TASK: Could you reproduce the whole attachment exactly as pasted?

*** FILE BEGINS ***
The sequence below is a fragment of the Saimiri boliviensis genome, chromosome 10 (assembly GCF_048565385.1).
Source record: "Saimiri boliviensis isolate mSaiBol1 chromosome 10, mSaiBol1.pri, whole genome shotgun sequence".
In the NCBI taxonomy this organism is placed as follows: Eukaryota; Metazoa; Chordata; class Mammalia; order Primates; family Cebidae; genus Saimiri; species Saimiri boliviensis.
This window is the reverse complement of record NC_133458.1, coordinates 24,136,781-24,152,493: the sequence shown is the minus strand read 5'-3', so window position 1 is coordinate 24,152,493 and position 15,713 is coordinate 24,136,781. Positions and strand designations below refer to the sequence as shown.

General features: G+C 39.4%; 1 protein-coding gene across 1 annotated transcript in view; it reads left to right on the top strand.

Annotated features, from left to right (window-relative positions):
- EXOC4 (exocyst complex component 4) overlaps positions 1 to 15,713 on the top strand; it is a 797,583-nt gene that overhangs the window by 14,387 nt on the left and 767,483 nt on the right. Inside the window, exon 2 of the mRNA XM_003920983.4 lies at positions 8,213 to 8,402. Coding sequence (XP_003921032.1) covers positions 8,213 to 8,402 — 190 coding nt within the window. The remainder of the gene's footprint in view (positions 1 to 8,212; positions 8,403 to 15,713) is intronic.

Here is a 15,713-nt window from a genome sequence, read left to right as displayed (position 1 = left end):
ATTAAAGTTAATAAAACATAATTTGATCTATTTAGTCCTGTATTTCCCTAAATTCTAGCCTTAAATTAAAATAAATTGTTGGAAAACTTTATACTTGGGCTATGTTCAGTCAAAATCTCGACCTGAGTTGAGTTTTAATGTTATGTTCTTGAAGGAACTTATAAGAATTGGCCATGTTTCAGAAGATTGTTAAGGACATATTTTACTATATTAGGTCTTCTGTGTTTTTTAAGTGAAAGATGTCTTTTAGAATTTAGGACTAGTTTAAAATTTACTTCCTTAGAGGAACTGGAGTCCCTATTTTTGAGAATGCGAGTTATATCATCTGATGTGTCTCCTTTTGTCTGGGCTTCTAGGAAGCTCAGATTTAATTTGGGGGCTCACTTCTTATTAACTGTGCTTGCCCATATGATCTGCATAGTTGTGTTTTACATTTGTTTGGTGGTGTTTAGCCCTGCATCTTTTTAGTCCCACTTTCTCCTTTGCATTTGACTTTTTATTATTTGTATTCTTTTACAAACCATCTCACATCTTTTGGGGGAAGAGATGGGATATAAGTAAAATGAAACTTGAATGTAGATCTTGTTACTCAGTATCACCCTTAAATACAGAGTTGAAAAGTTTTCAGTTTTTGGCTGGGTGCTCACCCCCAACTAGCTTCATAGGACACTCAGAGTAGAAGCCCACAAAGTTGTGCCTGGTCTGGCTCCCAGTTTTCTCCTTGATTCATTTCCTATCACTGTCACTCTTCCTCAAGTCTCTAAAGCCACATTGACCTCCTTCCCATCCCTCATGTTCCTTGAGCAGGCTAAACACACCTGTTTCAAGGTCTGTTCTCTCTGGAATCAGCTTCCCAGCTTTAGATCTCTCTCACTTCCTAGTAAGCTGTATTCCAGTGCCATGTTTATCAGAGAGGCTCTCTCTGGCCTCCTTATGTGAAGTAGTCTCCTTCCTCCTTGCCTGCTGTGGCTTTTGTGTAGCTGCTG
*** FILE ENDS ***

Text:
The sequence below is a fragment of the Saimiri boliviensis genome, chromosome 10 (assembly GCF_048565385.1).
Source record: "Saimiri boliviensis isolate mSaiBol1 chromosome 10, mSaiBol1.pri, whole genome shotgun sequence".
In the NCBI taxonomy this organism is placed as follows: Eukaryota; Metazoa; Chordata; class Mammalia; order Primates; family Cebidae; genus Saimiri; species Saimiri boliviensis.
This window is the reverse complement of record NC_133458.1, coordinates 24,136,781-24,152,493: the sequence shown is the minus strand read 5'-3', so window position 1 is coordinate 24,152,493 and position 15,713 is coordinate 24,136,781. Positions and strand designations below refer to the sequence as shown.

General features: G+C 39.4%; 1 protein-coding gene across 1 annotated transcript in view; it reads left to right on the top strand.

Annotated features, from left to right (window-relative positions):
- EXOC4 (exocyst complex component 4) overlaps positions 1 to 15,713 on the top strand; it is a 797,583-nt gene that overhangs the window by 14,387 nt on the left and 767,483 nt on the right. Inside the window, exon 2 of the mRNA XM_003920983.4 lies at positions 8,213 to 8,402. Coding sequence (XP_003921032.1) covers positions 8,213 to 8,402 — 190 coding nt within the window. The remainder of the gene's footprint in view (positions 1 to 8,212; positions 8,403 to 15,713) is intronic.

Here is a 15,713-nt window from a genome sequence, read left to right as displayed (position 1 = left end):
ATTAAAGTTAATAAAACATAATTTGATCTATTTAGTCCTGTATTTCCCTAAATTCTAGCCTTAAATTAAAATAAATTGTTGGAAAACTTTATACTTGGGCTATGTTCAGTCAAAATCTCGACCTGAGTTGAGTTTTAATGTTATGTTCTTGAAGGAACTTATAAGAATTGGCCATGTTTCAGAAGATTGTTAAGGACATATTTTACTATATTAGGTCTTCTGTGTTTTTTAAGTGAAAGATGTCTTTTAGAATTTAGGACTAGTTTAAAATTTACTTCCTTAGAGGAACTGGAGTCCCTATTTTTGAGAATGCGAGTTATATCATCTGATGTGTCTCCTTTTGTCTGGGCTTCTAGGAAGCTCAGATTTAATTTGGGGGCTCACTTCTTATTAACTGTGCTTGCCCATATGATCTGCATAGTTGTGTTTTACATTTGTTTGGTGGTGTTTAGCCCTGCATCTTTTTAGTCCCACTTTCTCCTTTGCATTTGACTTTTTATTATTTGTATTCTTTTACAAACCATCTCACATCTTTTGGGGGAAGAGATGGGATATAAGTAAAATGAAACTTGAATGTAGATCTTGTTACTCAGTATCACCCTTAAATACAGAGTTGAAAAGTTTTCAGTTTTTGGCTGGGTGCTCACCCCCAACTAGCTTCATAGGACACTCAGAGTAGAAGCCCACAAAGTTGTGCCTGGTCTGGCTCCCAGTTTTCTCCTTGATTCATTTCCTATCACTGTCACTCTTCCTCAAGTCTCTAAAGCCACATTGACCTCCTTCCCATCCCTCATGTTCCTTGAGCAGGCTAAACACACCTGTTTCAAGGTCTGTTCTCTCTGGAATCAGCTTCCCAGCTTTAGATCTCTCTCACTTCCTAGTAAGCTGTATTCCAGTGCCATGTTTATCAGAGAGGCTCTCTCTGGCCTCCTTATGTGAAGTAGTCTCCTTCCTCCTTGCCTGCTGTGGCTTTTGTGTAGCTGCTG